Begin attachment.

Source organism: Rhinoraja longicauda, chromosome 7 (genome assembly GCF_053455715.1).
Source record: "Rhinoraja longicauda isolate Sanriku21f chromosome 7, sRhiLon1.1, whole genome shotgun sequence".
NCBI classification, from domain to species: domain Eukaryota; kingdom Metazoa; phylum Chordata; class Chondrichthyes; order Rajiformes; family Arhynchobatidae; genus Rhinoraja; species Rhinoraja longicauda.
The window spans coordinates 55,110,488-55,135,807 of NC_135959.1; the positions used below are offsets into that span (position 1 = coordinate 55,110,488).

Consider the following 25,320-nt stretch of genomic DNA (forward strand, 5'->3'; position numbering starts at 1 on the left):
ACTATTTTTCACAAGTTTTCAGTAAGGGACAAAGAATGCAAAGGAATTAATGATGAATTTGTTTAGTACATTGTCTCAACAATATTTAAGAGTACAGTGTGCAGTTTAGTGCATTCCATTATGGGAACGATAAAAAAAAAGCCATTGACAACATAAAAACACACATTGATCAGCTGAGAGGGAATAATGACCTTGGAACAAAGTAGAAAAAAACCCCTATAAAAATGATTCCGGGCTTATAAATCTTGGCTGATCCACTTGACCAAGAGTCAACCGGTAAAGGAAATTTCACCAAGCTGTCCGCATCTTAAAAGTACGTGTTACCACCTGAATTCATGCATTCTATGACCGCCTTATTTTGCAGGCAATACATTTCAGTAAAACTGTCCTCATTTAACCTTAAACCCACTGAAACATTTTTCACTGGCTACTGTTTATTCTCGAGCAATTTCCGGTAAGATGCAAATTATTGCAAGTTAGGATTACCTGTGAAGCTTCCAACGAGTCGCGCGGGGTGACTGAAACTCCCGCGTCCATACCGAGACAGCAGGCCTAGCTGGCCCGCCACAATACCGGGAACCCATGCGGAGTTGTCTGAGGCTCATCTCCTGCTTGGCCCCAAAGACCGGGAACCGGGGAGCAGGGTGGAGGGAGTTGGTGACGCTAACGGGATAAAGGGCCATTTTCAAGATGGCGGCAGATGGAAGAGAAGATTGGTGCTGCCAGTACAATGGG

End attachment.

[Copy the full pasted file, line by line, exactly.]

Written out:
Source organism: Rhinoraja longicauda, chromosome 7 (genome assembly GCF_053455715.1).
Source record: "Rhinoraja longicauda isolate Sanriku21f chromosome 7, sRhiLon1.1, whole genome shotgun sequence".
NCBI classification, from domain to species: domain Eukaryota; kingdom Metazoa; phylum Chordata; class Chondrichthyes; order Rajiformes; family Arhynchobatidae; genus Rhinoraja; species Rhinoraja longicauda.
The window spans coordinates 55,110,488-55,135,807 of NC_135959.1; the positions used below are offsets into that span (position 1 = coordinate 55,110,488).

Consider the following 25,320-nt stretch of genomic DNA (forward strand, 5'->3'; position numbering starts at 1 on the left):
ACTATTTTTCACAAGTTTTCAGTAAGGGACAAAGAATGCAAAGGAATTAATGATGAATTTGTTTAGTACATTGTCTCAACAATATTTAAGAGTACAGTGTGCAGTTTAGTGCATTCCATTATGGGAACGATAAAAAAAAAGCCATTGACAACATAAAAACACACATTGATCAGCTGAGAGGGAATAATGACCTTGGAACAAAGTAGAAAAAAACCCCTATAAAAATGATTCCGGGCTTATAAATCTTGGCTGATCCACTTGACCAAGAGTCAACCGGTAAAGGAAATTTCACCAAGCTGTCCGCATCTTAAAAGTACGTGTTACCACCTGAATTCATGCATTCTATGACCGCCTTATTTTGCAGGCAATACATTTCAGTAAAACTGTCCTCATTTAACCTTAAACCCACTGAAACATTTTTCACTGGCTACTGTTTATTCTCGAGCAATTTCCGGTAAGATGCAAATTATTGCAAGTTAGGATTACCTGTGAAGCTTCCAACGAGTCGCGCGGGGTGACTGAAACTCCCGCGTCCATACCGAGACAGCAGGCCTAGCTGGCCCGCCACAATACCGGGAACCCATGCGGAGTTGTCTGAGGCTCATCTCCTGCTTGGCCCCAAAGACCGGGAACCGGGGAGCAGGGTGGAGGGAGTTGGTGACGCTAACGGGATAAAGGGCCATTTTCAAGATGGCGGCAGATGGAAGAGAAGATTGGTGCTGCCAGTACAATGGG